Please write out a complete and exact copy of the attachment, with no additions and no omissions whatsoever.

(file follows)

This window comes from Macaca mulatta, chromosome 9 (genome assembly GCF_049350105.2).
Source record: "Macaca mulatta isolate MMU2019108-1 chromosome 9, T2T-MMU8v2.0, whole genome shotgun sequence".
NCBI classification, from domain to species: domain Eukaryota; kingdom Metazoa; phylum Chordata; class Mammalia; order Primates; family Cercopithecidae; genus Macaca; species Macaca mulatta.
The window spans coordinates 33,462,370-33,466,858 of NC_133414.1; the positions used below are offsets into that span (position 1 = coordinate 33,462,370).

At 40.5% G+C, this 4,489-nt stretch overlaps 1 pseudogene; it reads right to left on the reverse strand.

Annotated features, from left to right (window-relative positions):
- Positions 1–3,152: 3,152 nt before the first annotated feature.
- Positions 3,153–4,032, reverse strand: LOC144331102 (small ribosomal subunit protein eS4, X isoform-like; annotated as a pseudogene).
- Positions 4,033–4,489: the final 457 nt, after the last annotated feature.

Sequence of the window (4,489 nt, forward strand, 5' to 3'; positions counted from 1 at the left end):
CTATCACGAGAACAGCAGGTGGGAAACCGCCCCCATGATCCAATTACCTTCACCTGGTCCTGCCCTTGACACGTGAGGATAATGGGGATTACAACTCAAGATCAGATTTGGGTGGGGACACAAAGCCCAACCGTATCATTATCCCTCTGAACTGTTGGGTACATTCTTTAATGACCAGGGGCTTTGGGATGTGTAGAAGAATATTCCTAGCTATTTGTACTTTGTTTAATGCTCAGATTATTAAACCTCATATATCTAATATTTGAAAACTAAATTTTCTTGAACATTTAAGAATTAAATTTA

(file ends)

This window comes from Macaca mulatta, chromosome 9 (genome assembly GCF_049350105.2).
Source record: "Macaca mulatta isolate MMU2019108-1 chromosome 9, T2T-MMU8v2.0, whole genome shotgun sequence".
NCBI classification, from domain to species: domain Eukaryota; kingdom Metazoa; phylum Chordata; class Mammalia; order Primates; family Cercopithecidae; genus Macaca; species Macaca mulatta.
The window spans coordinates 33,462,370-33,466,858 of NC_133414.1; the positions used below are offsets into that span (position 1 = coordinate 33,462,370).

At 40.5% G+C, this 4,489-nt stretch overlaps 1 pseudogene; it reads right to left on the reverse strand.

Annotated features, from left to right (window-relative positions):
- Positions 1–3,152: 3,152 nt before the first annotated feature.
- Positions 3,153–4,032, reverse strand: LOC144331102 (small ribosomal subunit protein eS4, X isoform-like; annotated as a pseudogene).
- Positions 4,033–4,489: the final 457 nt, after the last annotated feature.

Sequence of the window (4,489 nt, forward strand, 5' to 3'; positions counted from 1 at the left end):
CTATCACGAGAACAGCAGGTGGGAAACCGCCCCCATGATCCAATTACCTTCACCTGGTCCTGCCCTTGACACGTGAGGATAATGGGGATTACAACTCAAGATCAGATTTGGGTGGGGACACAAAGCCCAACCGTATCATTATCCCTCTGAACTGTTGGGTACATTCTTTAATGACCAGGGGCTTTGGGATGTGTAGAAGAATATTCCTAGCTATTTGTACTTTGTTTAATGCTCAGATTATTAAACCTCATATATCTAATATTTGAAAACTAAATTTTCTTGAACATTTAAGAATTAAATTTA